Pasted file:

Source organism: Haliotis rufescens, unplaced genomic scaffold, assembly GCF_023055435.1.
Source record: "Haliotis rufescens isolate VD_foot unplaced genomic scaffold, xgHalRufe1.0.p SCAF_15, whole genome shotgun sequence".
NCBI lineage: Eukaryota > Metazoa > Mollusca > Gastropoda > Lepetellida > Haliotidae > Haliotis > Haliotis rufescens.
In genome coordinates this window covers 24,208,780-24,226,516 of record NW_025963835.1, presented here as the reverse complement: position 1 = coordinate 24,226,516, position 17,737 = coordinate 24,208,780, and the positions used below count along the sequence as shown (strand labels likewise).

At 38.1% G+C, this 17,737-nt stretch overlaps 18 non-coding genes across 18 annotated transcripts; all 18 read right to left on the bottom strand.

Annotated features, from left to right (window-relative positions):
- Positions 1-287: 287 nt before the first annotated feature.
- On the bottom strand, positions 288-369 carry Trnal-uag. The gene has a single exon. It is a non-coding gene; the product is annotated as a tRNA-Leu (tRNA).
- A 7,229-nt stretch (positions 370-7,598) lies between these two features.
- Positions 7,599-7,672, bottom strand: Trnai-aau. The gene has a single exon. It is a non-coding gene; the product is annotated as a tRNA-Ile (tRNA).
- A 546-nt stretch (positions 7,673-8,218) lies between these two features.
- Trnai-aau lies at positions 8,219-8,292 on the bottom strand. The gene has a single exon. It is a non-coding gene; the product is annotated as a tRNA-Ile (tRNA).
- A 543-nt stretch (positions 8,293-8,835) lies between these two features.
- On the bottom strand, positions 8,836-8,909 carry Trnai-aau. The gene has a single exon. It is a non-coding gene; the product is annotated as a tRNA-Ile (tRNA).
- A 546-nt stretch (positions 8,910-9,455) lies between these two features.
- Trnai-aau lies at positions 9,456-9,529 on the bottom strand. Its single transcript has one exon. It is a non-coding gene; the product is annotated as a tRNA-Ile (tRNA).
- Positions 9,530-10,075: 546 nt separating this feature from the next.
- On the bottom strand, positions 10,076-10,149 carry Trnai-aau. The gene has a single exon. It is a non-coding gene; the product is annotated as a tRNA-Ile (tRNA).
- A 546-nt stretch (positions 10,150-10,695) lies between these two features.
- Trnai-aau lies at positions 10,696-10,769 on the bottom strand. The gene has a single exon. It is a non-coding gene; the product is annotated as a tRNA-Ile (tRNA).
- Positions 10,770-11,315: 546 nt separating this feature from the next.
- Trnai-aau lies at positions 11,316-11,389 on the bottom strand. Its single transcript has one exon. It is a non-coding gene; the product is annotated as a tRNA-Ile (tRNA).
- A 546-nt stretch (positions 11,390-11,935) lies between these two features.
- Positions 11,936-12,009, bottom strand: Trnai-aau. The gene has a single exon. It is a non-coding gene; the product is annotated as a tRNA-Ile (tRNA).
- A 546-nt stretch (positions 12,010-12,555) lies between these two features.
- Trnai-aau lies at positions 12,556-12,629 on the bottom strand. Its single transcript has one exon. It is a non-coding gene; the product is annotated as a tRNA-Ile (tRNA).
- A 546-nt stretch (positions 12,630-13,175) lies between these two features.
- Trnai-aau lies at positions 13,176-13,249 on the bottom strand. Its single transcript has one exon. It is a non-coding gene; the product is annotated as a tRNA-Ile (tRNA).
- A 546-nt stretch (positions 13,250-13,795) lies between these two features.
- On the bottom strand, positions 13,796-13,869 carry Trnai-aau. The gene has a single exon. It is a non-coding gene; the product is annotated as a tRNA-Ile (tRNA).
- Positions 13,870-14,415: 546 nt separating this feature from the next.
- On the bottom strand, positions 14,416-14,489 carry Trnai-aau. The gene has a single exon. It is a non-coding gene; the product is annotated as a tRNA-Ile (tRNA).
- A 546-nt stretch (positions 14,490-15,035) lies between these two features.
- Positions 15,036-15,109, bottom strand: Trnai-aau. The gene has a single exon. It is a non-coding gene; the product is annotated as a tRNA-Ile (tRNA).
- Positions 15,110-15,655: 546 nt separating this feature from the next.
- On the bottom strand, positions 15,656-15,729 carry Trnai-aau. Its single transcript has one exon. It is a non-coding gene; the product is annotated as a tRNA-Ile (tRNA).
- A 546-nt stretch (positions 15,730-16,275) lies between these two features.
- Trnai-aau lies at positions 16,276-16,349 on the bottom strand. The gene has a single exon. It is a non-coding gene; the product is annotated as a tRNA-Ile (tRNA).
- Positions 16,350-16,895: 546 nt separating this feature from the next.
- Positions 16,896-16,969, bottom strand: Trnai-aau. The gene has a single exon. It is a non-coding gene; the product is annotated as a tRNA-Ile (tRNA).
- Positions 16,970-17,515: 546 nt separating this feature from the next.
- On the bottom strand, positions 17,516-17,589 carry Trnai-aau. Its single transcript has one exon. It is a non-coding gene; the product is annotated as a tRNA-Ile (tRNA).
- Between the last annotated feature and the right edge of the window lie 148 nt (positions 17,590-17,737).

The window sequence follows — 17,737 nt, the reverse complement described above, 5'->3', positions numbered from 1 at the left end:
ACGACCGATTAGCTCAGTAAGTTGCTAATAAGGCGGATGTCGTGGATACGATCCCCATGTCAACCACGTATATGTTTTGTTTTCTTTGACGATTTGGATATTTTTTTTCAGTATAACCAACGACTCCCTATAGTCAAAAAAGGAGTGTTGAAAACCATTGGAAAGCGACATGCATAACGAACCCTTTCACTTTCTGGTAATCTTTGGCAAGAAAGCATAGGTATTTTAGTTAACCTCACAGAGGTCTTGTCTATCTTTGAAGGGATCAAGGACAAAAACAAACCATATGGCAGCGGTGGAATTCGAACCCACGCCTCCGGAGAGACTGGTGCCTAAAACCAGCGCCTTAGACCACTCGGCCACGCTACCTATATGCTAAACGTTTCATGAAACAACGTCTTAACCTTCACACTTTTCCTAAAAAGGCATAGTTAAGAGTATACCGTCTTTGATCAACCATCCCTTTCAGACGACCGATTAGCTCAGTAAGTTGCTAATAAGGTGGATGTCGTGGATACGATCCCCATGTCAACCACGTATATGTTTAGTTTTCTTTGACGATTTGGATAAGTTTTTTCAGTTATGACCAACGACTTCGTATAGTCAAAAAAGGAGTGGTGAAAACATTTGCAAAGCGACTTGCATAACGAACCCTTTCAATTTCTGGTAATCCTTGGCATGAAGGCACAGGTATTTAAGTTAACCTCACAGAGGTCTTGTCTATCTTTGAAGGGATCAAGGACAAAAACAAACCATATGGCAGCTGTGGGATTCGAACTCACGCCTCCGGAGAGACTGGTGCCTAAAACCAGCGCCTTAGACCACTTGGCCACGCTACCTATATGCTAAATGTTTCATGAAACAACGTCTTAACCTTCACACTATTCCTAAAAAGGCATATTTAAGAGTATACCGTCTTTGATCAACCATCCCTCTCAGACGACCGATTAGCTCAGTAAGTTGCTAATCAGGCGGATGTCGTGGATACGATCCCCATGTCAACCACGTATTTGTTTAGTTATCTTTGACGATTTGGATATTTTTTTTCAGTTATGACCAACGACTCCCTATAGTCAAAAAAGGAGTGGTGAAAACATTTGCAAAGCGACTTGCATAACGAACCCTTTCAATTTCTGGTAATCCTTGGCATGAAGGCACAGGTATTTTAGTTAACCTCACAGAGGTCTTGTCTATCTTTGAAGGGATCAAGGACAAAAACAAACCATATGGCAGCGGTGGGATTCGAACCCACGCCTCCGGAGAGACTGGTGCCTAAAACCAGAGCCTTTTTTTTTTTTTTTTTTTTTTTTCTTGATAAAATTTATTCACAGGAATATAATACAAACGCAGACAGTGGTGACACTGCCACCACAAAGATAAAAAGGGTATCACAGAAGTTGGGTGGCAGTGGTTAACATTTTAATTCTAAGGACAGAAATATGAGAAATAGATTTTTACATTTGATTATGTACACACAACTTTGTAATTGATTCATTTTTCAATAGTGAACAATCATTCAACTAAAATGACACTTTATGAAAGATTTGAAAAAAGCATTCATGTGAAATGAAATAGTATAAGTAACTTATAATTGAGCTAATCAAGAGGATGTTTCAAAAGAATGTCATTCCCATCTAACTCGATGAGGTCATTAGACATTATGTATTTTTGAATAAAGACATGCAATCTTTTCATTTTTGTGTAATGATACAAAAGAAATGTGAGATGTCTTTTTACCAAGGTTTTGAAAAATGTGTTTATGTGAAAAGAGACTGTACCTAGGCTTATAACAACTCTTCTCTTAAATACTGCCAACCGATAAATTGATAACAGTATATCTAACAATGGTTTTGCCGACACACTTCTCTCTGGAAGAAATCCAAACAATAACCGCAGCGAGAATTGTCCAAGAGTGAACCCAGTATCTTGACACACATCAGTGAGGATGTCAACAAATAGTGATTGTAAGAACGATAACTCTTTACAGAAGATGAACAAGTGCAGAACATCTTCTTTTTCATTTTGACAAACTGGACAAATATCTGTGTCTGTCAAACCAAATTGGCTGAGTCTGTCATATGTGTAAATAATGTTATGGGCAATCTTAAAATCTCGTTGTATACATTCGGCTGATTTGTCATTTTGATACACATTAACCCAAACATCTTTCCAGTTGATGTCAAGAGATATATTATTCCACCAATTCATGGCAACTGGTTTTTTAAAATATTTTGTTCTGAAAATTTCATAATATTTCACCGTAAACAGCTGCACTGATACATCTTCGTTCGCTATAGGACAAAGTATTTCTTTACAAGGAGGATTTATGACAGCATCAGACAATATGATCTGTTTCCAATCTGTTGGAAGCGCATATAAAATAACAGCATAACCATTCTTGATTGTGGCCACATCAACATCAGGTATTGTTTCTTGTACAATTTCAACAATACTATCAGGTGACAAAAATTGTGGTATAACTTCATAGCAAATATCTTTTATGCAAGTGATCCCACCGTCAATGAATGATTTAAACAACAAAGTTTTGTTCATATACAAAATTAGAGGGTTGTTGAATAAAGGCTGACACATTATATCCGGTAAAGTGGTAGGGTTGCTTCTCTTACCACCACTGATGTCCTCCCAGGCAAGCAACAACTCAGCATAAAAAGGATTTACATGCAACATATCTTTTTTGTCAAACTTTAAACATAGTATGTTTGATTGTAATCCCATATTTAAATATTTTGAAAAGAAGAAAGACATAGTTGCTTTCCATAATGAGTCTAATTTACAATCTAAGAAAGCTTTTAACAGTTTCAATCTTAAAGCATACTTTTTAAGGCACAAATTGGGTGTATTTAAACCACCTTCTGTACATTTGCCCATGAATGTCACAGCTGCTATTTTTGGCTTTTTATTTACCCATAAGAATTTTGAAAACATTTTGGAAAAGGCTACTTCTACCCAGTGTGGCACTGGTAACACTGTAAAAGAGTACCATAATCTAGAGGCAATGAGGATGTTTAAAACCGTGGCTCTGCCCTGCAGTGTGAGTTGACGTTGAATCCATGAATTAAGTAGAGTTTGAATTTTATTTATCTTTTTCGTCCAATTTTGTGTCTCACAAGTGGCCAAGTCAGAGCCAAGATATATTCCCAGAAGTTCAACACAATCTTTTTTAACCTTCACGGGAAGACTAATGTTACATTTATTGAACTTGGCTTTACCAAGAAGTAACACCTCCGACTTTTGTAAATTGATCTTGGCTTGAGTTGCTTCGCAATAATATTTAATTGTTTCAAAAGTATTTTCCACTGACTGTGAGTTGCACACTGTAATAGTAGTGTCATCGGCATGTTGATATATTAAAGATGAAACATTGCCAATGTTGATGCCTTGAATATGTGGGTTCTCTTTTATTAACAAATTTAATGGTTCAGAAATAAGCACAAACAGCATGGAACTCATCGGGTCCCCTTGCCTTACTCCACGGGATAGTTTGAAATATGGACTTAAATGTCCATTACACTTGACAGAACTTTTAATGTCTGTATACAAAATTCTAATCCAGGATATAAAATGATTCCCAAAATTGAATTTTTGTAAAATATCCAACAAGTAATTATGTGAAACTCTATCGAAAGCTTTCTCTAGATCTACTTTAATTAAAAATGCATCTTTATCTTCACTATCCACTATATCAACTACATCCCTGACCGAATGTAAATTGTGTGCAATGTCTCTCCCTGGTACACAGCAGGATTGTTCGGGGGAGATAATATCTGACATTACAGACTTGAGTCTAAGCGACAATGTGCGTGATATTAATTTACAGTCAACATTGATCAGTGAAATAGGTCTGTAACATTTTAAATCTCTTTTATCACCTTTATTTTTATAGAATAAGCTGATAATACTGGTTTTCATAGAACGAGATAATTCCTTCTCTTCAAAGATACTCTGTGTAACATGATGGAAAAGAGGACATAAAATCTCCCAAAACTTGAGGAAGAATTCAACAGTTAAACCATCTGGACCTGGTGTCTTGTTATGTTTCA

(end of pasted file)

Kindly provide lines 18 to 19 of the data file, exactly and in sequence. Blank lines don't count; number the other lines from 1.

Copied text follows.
- On the bottom strand, positions 10,076-10,149 carry Trnai-aau. The gene has a single exon. It is a non-coding gene; the product is annotated as a tRNA-Ile (tRNA).
- A 546-nt stretch (positions 10,150-10,695) lies between these two features.